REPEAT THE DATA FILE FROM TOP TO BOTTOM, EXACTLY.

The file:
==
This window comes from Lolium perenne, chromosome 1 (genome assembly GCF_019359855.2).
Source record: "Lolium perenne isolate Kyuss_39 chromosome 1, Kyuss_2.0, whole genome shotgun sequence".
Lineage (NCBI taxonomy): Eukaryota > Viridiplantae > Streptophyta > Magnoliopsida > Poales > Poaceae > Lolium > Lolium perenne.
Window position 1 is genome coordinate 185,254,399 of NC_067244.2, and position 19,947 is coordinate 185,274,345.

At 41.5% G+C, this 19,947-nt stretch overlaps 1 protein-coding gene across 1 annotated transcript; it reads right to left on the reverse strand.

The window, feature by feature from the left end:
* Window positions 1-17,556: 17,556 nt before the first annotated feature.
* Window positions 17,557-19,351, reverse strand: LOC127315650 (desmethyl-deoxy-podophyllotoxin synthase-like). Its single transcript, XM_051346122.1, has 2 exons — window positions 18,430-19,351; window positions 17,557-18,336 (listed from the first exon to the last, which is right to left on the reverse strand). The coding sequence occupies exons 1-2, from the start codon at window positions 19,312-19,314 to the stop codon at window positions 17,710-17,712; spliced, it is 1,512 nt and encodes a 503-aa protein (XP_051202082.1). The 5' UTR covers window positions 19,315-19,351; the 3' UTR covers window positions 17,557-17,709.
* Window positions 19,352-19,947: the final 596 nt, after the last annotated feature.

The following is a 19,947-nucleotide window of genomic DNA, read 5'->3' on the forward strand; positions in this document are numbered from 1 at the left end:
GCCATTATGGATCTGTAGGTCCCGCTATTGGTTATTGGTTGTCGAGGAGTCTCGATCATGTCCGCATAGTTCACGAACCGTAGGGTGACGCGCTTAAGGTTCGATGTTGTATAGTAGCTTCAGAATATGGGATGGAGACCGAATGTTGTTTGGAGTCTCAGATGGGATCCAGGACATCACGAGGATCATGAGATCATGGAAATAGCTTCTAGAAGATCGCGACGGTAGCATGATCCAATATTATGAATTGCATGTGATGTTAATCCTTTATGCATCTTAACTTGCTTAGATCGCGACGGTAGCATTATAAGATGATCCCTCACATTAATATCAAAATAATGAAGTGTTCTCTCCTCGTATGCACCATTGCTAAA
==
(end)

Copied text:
This window comes from Lolium perenne, chromosome 1 (genome assembly GCF_019359855.2).
Source record: "Lolium perenne isolate Kyuss_39 chromosome 1, Kyuss_2.0, whole genome shotgun sequence".
Lineage (NCBI taxonomy): Eukaryota > Viridiplantae > Streptophyta > Magnoliopsida > Poales > Poaceae > Lolium > Lolium perenne.
Window position 1 is genome coordinate 185,254,399 of NC_067244.2, and position 19,947 is coordinate 185,274,345.

At 41.5% G+C, this 19,947-nt stretch overlaps 1 protein-coding gene across 1 annotated transcript; it reads right to left on the reverse strand.

The window, feature by feature from the left end:
* Window positions 1-17,556: 17,556 nt before the first annotated feature.
* Window positions 17,557-19,351, reverse strand: LOC127315650 (desmethyl-deoxy-podophyllotoxin synthase-like). Its single transcript, XM_051346122.1, has 2 exons — window positions 18,430-19,351; window positions 17,557-18,336 (listed from the first exon to the last, which is right to left on the reverse strand). The coding sequence occupies exons 1-2, from the start codon at window positions 19,312-19,314 to the stop codon at window positions 17,710-17,712; spliced, it is 1,512 nt and encodes a 503-aa protein (XP_051202082.1). The 5' UTR covers window positions 19,315-19,351; the 3' UTR covers window positions 17,557-17,709.
* Window positions 19,352-19,947: the final 596 nt, after the last annotated feature.

The following is a 19,947-nucleotide window of genomic DNA, read 5'->3' on the forward strand; positions in this document are numbered from 1 at the left end:
GCCATTATGGATCTGTAGGTCCCGCTATTGGTTATTGGTTGTCGAGGAGTCTCGATCATGTCCGCATAGTTCACGAACCGTAGGGTGACGCGCTTAAGGTTCGATGTTGTATAGTAGCTTCAGAATATGGGATGGAGACCGAATGTTGTTTGGAGTCTCAGATGGGATCCAGGACATCACGAGGATCATGAGATCATGGAAATAGCTTCTAGAAGATCGCGACGGTAGCATGATCCAATATTATGAATTGCATGTGATGTTAATCCTTTATGCATCTTAACTTGCTTAGATCGCGACGGTAGCATTATAAGATGATCCCTCACATTAATATCAAAATAATGAAGTGTTCTCTCCTCGTATGCACCATTGCTAAA